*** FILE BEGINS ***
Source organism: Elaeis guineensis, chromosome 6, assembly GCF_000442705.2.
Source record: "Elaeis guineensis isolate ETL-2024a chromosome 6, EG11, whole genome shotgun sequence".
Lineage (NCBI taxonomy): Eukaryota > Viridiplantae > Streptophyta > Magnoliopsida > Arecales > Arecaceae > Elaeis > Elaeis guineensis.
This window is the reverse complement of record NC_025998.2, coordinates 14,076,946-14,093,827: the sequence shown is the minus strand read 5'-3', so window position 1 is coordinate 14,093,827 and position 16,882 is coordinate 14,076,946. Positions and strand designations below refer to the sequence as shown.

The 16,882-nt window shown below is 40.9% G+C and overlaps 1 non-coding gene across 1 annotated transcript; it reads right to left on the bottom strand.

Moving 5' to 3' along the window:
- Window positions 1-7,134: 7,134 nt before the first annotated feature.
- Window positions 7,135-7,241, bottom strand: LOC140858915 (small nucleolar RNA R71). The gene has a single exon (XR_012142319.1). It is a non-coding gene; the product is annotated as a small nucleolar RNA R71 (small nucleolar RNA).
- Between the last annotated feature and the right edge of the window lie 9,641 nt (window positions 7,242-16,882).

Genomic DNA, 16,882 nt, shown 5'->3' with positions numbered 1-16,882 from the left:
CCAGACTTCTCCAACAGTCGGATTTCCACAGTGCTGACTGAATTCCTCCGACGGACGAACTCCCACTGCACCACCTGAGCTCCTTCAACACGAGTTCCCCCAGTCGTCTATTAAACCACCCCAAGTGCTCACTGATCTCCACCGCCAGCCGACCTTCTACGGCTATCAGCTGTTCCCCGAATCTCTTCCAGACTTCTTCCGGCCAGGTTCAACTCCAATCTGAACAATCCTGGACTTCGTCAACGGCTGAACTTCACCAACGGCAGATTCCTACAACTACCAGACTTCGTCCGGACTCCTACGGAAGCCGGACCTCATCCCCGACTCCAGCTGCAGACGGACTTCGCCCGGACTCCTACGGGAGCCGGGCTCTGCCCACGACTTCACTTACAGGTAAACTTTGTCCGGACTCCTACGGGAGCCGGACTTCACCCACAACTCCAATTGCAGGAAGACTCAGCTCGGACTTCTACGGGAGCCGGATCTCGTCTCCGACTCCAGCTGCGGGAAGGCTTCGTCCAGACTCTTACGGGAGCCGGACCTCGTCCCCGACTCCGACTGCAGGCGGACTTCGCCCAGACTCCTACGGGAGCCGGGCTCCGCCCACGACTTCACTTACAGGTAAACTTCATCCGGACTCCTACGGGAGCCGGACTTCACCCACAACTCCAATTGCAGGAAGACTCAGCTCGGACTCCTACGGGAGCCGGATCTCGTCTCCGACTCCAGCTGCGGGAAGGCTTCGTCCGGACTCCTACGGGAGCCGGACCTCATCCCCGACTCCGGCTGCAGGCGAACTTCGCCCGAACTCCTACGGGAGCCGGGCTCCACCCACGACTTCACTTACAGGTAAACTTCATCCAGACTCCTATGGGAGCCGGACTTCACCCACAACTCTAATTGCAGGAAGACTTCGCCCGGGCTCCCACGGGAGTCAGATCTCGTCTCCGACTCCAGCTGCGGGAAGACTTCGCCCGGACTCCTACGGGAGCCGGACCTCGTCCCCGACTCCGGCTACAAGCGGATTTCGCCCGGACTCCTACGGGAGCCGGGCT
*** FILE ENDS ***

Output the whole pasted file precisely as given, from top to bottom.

Source organism: Elaeis guineensis, chromosome 6, assembly GCF_000442705.2.
Source record: "Elaeis guineensis isolate ETL-2024a chromosome 6, EG11, whole genome shotgun sequence".
Lineage (NCBI taxonomy): Eukaryota > Viridiplantae > Streptophyta > Magnoliopsida > Arecales > Arecaceae > Elaeis > Elaeis guineensis.
This window is the reverse complement of record NC_025998.2, coordinates 14,076,946-14,093,827: the sequence shown is the minus strand read 5'-3', so window position 1 is coordinate 14,093,827 and position 16,882 is coordinate 14,076,946. Positions and strand designations below refer to the sequence as shown.

The 16,882-nt window shown below is 40.9% G+C and overlaps 1 non-coding gene across 1 annotated transcript; it reads right to left on the bottom strand.

Moving 5' to 3' along the window:
- Window positions 1-7,134: 7,134 nt before the first annotated feature.
- Window positions 7,135-7,241, bottom strand: LOC140858915 (small nucleolar RNA R71). The gene has a single exon (XR_012142319.1). It is a non-coding gene; the product is annotated as a small nucleolar RNA R71 (small nucleolar RNA).
- Between the last annotated feature and the right edge of the window lie 9,641 nt (window positions 7,242-16,882).

Genomic DNA, 16,882 nt, shown 5'->3' with positions numbered 1-16,882 from the left:
CCAGACTTCTCCAACAGTCGGATTTCCACAGTGCTGACTGAATTCCTCCGACGGACGAACTCCCACTGCACCACCTGAGCTCCTTCAACACGAGTTCCCCCAGTCGTCTATTAAACCACCCCAAGTGCTCACTGATCTCCACCGCCAGCCGACCTTCTACGGCTATCAGCTGTTCCCCGAATCTCTTCCAGACTTCTTCCGGCCAGGTTCAACTCCAATCTGAACAATCCTGGACTTCGTCAACGGCTGAACTTCACCAACGGCAGATTCCTACAACTACCAGACTTCGTCCGGACTCCTACGGAAGCCGGACCTCATCCCCGACTCCAGCTGCAGACGGACTTCGCCCGGACTCCTACGGGAGCCGGGCTCTGCCCACGACTTCACTTACAGGTAAACTTTGTCCGGACTCCTACGGGAGCCGGACTTCACCCACAACTCCAATTGCAGGAAGACTCAGCTCGGACTTCTACGGGAGCCGGATCTCGTCTCCGACTCCAGCTGCGGGAAGGCTTCGTCCAGACTCTTACGGGAGCCGGACCTCGTCCCCGACTCCGACTGCAGGCGGACTTCGCCCAGACTCCTACGGGAGCCGGGCTCCGCCCACGACTTCACTTACAGGTAAACTTCATCCGGACTCCTACGGGAGCCGGACTTCACCCACAACTCCAATTGCAGGAAGACTCAGCTCGGACTCCTACGGGAGCCGGATCTCGTCTCCGACTCCAGCTGCGGGAAGGCTTCGTCCGGACTCCTACGGGAGCCGGACCTCATCCCCGACTCCGGCTGCAGGCGAACTTCGCCCGAACTCCTACGGGAGCCGGGCTCCACCCACGACTTCACTTACAGGTAAACTTCATCCAGACTCCTATGGGAGCCGGACTTCACCCACAACTCTAATTGCAGGAAGACTTCGCCCGGGCTCCCACGGGAGTCAGATCTCGTCTCCGACTCCAGCTGCGGGAAGACTTCGCCCGGACTCCTACGGGAGCCGGACCTCGTCCCCGACTCCGGCTACAAGCGGATTTCGCCCGGACTCCTACGGGAGCCGGGCT